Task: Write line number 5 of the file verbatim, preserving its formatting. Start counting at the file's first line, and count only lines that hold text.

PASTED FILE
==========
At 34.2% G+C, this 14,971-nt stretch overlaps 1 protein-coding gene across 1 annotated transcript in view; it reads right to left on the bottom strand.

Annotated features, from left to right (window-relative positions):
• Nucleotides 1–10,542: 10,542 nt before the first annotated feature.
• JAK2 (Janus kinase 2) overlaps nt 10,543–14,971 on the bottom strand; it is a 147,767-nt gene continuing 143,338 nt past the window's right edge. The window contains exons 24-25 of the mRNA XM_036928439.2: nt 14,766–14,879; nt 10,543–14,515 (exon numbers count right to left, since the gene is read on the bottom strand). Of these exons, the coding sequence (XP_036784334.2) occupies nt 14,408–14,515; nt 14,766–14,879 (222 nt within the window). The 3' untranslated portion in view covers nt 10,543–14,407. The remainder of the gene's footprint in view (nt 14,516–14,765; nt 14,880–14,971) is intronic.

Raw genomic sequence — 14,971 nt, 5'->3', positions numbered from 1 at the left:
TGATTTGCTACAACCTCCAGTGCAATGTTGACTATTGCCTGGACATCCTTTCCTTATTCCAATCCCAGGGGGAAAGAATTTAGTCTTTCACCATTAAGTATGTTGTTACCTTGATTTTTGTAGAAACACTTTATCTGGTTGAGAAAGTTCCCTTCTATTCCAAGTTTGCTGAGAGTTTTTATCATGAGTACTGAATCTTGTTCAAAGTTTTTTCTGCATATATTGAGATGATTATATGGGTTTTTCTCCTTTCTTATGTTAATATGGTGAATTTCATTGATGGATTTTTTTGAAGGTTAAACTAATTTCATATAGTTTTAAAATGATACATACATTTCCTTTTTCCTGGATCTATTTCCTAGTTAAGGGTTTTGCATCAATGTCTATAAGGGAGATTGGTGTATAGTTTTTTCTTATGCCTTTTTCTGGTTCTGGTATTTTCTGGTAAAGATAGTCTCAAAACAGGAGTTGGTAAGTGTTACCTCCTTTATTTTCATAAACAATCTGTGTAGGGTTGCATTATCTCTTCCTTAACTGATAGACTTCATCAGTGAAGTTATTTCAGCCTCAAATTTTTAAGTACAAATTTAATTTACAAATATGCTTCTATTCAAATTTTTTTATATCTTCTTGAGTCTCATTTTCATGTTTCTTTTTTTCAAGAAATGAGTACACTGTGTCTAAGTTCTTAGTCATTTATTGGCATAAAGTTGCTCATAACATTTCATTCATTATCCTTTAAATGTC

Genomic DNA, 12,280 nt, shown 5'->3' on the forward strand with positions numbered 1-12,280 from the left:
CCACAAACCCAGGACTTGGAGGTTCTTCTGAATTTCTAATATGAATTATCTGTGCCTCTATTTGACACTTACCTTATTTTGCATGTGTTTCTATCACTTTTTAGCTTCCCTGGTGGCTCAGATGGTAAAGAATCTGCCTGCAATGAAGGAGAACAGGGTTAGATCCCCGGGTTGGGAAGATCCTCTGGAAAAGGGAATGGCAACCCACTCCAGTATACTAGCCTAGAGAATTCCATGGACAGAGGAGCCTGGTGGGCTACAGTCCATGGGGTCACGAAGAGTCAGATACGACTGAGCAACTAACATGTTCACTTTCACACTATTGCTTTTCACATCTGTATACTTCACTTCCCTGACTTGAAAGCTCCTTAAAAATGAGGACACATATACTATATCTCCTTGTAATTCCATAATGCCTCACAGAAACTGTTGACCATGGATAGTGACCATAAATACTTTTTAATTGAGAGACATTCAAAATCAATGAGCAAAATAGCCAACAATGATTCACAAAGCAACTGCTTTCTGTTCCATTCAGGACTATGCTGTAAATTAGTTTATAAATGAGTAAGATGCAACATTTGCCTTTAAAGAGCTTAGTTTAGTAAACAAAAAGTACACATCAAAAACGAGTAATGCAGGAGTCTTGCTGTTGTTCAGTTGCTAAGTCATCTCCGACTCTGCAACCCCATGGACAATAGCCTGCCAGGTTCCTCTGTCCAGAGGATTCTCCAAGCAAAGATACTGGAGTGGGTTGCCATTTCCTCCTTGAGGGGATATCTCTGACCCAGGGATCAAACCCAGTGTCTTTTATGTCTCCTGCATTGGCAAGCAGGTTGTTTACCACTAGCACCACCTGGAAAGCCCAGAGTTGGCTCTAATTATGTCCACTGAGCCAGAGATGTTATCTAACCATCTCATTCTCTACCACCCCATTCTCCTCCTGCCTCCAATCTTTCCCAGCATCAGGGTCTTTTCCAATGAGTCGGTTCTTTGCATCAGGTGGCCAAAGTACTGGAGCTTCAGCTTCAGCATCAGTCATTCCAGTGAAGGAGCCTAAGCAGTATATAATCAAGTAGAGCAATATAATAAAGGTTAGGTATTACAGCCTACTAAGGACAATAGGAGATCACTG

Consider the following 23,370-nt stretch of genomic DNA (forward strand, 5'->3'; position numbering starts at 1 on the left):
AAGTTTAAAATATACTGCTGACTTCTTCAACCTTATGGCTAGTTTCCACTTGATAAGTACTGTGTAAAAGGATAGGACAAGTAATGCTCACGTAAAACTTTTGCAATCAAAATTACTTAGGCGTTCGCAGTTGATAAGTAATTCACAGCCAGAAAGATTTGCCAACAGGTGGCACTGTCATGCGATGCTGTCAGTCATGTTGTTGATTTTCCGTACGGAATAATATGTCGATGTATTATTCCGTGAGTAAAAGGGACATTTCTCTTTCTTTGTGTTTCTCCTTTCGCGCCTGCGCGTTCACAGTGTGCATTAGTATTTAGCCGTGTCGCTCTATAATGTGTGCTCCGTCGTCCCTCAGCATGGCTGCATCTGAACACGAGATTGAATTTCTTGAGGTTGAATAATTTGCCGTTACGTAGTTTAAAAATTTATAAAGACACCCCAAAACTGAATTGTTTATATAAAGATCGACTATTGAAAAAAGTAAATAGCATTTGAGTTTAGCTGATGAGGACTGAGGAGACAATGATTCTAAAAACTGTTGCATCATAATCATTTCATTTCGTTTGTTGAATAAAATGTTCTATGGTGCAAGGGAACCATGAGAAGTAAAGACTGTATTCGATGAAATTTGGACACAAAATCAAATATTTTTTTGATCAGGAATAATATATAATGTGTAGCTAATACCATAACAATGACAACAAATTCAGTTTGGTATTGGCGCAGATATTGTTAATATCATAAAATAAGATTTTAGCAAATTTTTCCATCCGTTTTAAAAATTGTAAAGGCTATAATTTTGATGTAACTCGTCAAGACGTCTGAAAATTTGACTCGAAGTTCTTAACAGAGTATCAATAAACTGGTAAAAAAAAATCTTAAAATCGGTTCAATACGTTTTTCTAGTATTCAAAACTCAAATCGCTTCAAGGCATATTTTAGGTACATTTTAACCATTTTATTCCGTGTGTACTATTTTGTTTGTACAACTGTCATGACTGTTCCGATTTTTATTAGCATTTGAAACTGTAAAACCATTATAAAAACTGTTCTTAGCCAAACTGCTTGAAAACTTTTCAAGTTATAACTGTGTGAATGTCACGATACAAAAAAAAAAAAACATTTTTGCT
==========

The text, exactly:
Raw genomic sequence — 14,971 nt, 5'->3', positions numbered from 1 at the left: